ExpressLane: CIA’s Secret Spy Tool Steals Biometric Data from Other Intelligence Agencies
WHISTLEBLOWING, 28 Aug 2017
26 Aug 2017 – WikiLeaks has published a document of a CIA project called ‘ExpressLane’ that allows the agency to secretly extract biometric data from the NSA, the DHS, and the FBI as well as non-U.S. agencies.
— WikiLeaks (@wikileaks) August 24, 2017
The documents from ExpressLane were released by the international whistleblowing organization as part of its ongoing ‘Vault 7’ series on the CIA’s hacking capabilities.
The program is operated by a branch within the CIA called the Office of Technical Services (OTS) and provides a biometric collection system to partner intelligence services around the world “with the expectation for sharing of the biometric takes collected on the systems,” according to a file released by WikiLeaks.
The user guide for the tool states that the program was developed to support OTS in its efforts to verify that biometric data was being given to the CIA.
“ExpressLane v3.1.1 provides an ability to disable the biometric software if liaison doesn’t provide the Agency with continued access.”
ExpressLane is installed and run under the guise of upgrading the biometric software by OTS agents who physically visit the target site.
“OTS/i2c plans to revisit these sites with the cover of upgrading the biometric software to perform a collection against the biometric takes,” a CIA document outlining the program read.
The data exfiltration is then disguised behind a Windows installation splash screen so anyone overseeing the OTS officer installing the “update” doesn’t become suspicious. Meanwhile, the program is siphoning out the agency’s database of biometric data.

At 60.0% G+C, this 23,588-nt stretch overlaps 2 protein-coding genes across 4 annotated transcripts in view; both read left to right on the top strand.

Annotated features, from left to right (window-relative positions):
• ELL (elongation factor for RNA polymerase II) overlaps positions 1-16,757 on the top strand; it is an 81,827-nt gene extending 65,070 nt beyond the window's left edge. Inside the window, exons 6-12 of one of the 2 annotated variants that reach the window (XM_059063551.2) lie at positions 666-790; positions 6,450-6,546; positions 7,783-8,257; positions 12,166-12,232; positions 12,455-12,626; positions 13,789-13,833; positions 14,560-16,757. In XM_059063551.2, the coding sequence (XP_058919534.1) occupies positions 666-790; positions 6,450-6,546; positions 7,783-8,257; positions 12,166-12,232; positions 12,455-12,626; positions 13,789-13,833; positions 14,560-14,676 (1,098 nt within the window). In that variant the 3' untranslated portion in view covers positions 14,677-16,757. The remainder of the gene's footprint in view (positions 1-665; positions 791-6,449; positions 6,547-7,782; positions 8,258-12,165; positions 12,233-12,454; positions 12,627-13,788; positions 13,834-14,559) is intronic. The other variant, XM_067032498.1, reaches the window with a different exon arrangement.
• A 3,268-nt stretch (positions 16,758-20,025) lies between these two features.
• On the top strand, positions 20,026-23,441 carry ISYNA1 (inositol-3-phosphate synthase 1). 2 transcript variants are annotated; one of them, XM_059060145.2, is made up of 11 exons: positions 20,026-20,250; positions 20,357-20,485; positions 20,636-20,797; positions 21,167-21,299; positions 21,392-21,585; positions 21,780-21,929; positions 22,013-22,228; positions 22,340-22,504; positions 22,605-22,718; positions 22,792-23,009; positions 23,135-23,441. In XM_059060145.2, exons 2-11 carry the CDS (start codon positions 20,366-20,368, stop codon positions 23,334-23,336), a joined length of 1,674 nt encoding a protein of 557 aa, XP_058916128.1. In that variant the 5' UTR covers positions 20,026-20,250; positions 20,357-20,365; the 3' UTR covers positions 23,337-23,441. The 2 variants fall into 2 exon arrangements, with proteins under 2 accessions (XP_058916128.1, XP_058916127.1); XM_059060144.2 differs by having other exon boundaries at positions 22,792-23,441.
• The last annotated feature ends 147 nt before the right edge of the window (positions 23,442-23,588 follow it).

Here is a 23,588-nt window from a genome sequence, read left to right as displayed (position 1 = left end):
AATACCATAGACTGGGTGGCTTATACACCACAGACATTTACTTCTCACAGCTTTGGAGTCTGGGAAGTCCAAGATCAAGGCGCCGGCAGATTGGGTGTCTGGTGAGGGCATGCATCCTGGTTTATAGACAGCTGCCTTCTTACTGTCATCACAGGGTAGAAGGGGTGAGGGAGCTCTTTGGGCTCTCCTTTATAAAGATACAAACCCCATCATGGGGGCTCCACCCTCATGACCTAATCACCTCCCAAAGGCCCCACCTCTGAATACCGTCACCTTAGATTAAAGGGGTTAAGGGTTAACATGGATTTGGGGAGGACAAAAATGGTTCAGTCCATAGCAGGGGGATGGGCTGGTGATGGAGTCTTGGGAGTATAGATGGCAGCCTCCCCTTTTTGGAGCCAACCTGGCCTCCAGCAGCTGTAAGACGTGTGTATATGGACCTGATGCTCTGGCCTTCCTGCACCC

ciaexpresslane2 wikileaks spy surveillance bigbrother
The files originate from 2009 and were intended to remain secret until 2034, according to the files.
The exploit by the OTS uses the Cross Match biometric system – a U.S. company that specializes in biometric software for law enforcement and the intelligence offices according to WikiLeaks.
— WikiLeaks (@wikileaks) August 24, 2017
This all comes as the U.S. Senate wants to label Wikileaks a “non-state hostile intelligence service” which WikiLeaks’ editor and founder Julian Assange has rebuffed as “absurd.” Maybe the CIA needs to be labeled a hostile intelligence service?
My statement responding to the U.S. Senate Intel Committee's attempt to place the "Pompeo doctrine" into law.
— Julian Assange 🔹 (@JulianAssange) August 23, 2017
This will only foment distrust within the Intelligence Community, causing paranoia that the CIA is using some sort of software to spy on its “rivals.”
In a way, this mirrors the PROMIS Inslaw case where the U.S. government was accused of backdooring the PROMIS (Prosecutors Management Information Systems) software that was used for intelligence gathering, according to electronics and computer expert Michael Riconosciuto who worked for the CIA at the time.
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